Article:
Updated at 1:37 p.m. ET on 7/17
Washington (CNN) – A GOP challenge from Liz Cheney could backfire, her new rival Sen. Mike Enzi suggested Wednesday.
The third-term Wyoming Republican said his constituents would stick with him through a primary - despite Cheney's wide name recognition and promise of a newer, younger conservative message.
"I'm absolutely not too old to be senator. I'm the median age," he argued in an exclusive CNN interview Wednesday.
"People in Wyoming don't believe in long campaigns," he continued. "In fact they complain about long campaigns. It doesn't take them long to make up their mind. And it doesn't cost a lot of money to have them make up their minds."
While he's been doing constituent events in the state for years, Cheney's never been to one, he said.
"She's never been to any of my listening sessions. I've done listening sessions in Wyoming where I actually listen to what the constituents have to say. I'm an old shoe salesman. I listen to the customer, I know who the customer is. I see how what fits with the inventory we've got, which is the legislation. I love to legislate."
Cheney, the daughter of former Wyoming congressman and Vice President Dick Cheney, announced on Tuesday she was launching a bid for U.S. Senate. In a video, she didn't mention Enzi by name, but proclaimed it was time for a "new generation of leaders to step up."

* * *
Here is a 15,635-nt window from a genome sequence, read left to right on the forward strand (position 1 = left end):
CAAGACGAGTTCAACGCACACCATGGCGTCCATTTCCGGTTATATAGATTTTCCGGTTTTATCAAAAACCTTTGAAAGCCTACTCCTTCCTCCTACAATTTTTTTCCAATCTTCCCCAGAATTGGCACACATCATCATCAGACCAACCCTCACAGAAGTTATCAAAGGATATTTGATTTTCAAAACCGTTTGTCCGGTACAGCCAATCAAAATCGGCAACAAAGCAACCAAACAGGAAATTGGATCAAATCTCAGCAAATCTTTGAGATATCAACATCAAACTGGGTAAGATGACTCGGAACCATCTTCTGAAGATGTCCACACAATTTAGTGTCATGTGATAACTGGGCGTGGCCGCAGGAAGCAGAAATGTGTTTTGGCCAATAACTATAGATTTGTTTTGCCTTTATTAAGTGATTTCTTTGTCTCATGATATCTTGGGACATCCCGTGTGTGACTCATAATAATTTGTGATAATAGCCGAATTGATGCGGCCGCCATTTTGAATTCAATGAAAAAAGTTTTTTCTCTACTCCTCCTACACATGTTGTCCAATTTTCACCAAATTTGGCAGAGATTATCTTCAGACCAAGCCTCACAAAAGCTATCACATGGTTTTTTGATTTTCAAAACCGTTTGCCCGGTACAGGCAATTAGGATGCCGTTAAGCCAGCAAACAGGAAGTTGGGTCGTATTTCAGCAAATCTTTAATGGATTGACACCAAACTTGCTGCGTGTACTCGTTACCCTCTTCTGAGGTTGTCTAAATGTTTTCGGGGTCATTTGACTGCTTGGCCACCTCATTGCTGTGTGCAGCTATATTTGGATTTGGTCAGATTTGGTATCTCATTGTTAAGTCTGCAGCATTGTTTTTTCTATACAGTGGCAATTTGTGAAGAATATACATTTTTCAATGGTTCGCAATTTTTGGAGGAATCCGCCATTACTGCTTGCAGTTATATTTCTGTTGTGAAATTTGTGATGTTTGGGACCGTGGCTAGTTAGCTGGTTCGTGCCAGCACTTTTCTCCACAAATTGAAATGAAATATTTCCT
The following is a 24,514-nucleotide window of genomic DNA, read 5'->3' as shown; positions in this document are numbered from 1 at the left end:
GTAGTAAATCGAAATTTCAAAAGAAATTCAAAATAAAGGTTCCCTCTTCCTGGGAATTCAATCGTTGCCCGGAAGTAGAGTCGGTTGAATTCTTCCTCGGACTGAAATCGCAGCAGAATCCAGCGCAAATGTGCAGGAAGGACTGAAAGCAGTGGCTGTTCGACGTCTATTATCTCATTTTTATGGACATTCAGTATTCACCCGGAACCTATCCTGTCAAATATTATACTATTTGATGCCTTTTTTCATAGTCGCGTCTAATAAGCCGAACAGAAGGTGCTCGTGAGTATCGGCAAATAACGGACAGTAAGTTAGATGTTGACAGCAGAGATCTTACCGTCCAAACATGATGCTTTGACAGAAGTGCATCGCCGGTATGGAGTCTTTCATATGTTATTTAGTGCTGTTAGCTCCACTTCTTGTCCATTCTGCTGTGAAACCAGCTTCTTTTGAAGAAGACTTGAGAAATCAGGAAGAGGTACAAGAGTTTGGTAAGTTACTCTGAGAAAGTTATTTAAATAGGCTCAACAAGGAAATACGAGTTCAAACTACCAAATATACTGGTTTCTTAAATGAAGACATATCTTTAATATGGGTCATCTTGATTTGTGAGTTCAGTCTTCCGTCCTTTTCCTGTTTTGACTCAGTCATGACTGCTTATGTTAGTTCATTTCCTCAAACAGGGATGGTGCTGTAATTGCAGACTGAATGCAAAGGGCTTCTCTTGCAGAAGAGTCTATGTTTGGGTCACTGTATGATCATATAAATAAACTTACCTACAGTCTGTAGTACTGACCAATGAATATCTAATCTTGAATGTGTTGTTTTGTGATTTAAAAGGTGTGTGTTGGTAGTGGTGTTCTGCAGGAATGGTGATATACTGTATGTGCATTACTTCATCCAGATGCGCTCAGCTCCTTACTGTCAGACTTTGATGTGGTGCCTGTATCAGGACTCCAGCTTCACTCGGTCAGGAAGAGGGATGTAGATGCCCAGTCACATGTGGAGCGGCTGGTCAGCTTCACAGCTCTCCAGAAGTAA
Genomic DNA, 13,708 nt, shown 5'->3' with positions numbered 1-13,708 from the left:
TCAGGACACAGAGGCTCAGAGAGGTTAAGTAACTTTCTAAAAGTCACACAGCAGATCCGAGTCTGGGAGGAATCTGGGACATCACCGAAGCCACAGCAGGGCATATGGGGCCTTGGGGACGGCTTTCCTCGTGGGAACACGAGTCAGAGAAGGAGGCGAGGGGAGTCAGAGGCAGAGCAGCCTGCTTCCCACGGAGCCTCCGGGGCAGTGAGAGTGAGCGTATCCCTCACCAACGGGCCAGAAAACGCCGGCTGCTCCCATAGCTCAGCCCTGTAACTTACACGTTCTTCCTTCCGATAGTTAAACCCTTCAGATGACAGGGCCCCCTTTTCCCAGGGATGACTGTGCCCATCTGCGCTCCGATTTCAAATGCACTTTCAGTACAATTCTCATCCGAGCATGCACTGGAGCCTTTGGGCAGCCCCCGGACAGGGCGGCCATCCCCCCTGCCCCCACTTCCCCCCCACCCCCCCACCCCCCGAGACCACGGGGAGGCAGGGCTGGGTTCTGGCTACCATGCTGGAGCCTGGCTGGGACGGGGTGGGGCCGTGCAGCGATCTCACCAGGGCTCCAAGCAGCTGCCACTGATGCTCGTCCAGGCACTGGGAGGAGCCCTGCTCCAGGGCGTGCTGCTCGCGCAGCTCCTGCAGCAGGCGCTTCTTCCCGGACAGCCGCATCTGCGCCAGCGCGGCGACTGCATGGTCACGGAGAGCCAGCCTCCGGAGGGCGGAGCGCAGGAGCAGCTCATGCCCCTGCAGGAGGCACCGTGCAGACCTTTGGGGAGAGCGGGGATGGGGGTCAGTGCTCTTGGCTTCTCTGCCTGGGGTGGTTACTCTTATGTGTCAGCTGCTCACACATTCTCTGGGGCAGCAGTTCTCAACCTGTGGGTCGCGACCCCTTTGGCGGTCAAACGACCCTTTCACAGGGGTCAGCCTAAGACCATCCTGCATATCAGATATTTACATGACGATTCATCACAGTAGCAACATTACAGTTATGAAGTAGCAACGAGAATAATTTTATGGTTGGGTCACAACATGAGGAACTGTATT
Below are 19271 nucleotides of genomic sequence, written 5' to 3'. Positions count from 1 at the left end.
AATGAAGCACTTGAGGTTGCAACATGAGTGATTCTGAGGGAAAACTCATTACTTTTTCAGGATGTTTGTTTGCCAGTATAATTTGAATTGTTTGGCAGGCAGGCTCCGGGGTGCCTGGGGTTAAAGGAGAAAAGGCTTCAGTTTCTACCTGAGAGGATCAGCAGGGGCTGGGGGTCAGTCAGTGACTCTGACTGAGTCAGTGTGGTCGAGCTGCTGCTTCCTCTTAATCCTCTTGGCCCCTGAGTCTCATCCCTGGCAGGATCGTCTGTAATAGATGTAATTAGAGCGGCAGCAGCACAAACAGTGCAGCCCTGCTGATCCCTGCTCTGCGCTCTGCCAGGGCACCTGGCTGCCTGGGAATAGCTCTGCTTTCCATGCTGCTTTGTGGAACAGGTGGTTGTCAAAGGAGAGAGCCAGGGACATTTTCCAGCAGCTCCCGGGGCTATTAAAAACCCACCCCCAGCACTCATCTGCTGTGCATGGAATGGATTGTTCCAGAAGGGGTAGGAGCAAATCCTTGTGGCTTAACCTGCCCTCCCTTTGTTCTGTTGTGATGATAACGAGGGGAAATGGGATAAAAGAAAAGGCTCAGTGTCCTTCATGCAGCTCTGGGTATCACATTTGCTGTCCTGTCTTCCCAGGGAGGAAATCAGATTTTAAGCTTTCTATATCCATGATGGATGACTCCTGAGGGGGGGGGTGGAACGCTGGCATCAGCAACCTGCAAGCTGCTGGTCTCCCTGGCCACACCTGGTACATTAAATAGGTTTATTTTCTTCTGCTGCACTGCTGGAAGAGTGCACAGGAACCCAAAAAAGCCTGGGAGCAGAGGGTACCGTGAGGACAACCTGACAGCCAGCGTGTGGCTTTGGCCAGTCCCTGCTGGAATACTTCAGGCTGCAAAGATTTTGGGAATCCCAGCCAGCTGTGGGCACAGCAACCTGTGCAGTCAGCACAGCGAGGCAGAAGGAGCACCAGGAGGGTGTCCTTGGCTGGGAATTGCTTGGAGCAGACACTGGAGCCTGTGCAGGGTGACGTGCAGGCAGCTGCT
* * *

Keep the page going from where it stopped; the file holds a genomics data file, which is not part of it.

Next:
Enzi, 69, disputed the notion he's extended his stay in the Senate, correctly pointing out that he's pretty close to the upper chamber's median age (which stood at 62 before 67-year-old Ed Markey was sworn in as Massachusetts' newest senator on Tuesday). Cheney is 46.
" I'm in really good health, I'm on the committees that I want to be on. I have seniority, which is really trust that you develop," he said. "If somebody new comes in, you don't trust them. I've developed trust on both sides of the aisle, people trust me that what I say I'm going to do, I do."
The proof that voters will stick with him, he said, was in the talks he's had with voters during his decade-and-a-half in office.
"I don't have to do a poll. I've never done a poll. I can tell from the conversations I've had," he said.
As for Cheney, Enzi withheld any major blows, saying only that his new rival surprised him with the timing of her announcement.
"I'm only surprised in that she said if I ran, she wouldn't. She announced 30 minutes after I more specifically stated my intention," he said.
A source close to Cheney, however, told CNN she informed the senator she was considering a run before her announcement. The source added that Cheney had been to every county in Wyoming and would focus her run on Obama's record, rather than going after Enzi specifically.